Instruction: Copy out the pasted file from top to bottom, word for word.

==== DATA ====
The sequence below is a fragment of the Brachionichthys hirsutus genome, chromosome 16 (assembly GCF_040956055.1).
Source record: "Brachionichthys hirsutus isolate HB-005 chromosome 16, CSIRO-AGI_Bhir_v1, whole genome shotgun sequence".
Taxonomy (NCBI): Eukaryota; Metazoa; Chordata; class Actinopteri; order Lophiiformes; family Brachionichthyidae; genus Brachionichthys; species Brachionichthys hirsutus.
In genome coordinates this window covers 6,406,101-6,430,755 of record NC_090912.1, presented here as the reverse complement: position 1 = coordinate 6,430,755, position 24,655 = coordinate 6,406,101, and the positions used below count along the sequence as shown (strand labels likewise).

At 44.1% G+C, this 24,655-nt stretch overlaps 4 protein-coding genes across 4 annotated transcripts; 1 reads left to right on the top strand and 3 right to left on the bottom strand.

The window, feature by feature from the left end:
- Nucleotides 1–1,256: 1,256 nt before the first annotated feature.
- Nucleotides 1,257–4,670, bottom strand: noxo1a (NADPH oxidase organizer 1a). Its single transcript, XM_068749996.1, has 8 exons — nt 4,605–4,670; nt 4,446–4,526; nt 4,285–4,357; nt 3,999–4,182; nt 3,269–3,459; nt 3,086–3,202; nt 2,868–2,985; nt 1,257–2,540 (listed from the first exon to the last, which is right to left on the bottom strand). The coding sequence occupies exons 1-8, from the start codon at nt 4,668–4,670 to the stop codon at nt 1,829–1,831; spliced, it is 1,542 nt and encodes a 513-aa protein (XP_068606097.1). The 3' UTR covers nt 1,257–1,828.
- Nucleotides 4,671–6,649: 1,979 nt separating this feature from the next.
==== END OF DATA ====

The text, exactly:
The sequence below is a fragment of the Brachionichthys hirsutus genome, chromosome 16 (assembly GCF_040956055.1).
Source record: "Brachionichthys hirsutus isolate HB-005 chromosome 16, CSIRO-AGI_Bhir_v1, whole genome shotgun sequence".
Taxonomy (NCBI): Eukaryota; Metazoa; Chordata; class Actinopteri; order Lophiiformes; family Brachionichthyidae; genus Brachionichthys; species Brachionichthys hirsutus.
In genome coordinates this window covers 6,406,101-6,430,755 of record NC_090912.1, presented here as the reverse complement: position 1 = coordinate 6,430,755, position 24,655 = coordinate 6,406,101, and the positions used below count along the sequence as shown (strand labels likewise).

At 44.1% G+C, this 24,655-nt stretch overlaps 4 protein-coding genes across 4 annotated transcripts; 1 reads left to right on the top strand and 3 right to left on the bottom strand.

The window, feature by feature from the left end:
- Nucleotides 1–1,256: 1,256 nt before the first annotated feature.
- Nucleotides 1,257–4,670, bottom strand: noxo1a (NADPH oxidase organizer 1a). Its single transcript, XM_068749996.1, has 8 exons — nt 4,605–4,670; nt 4,446–4,526; nt 4,285–4,357; nt 3,999–4,182; nt 3,269–3,459; nt 3,086–3,202; nt 2,868–2,985; nt 1,257–2,540 (listed from the first exon to the last, which is right to left on the bottom strand). The coding sequence occupies exons 1-8, from the start codon at nt 4,668–4,670 to the stop codon at nt 1,829–1,831; spliced, it is 1,542 nt and encodes a 513-aa protein (XP_068606097.1). The 3' UTR covers nt 1,257–1,828.
- Nucleotides 4,671–6,649: 1,979 nt separating this feature from the next.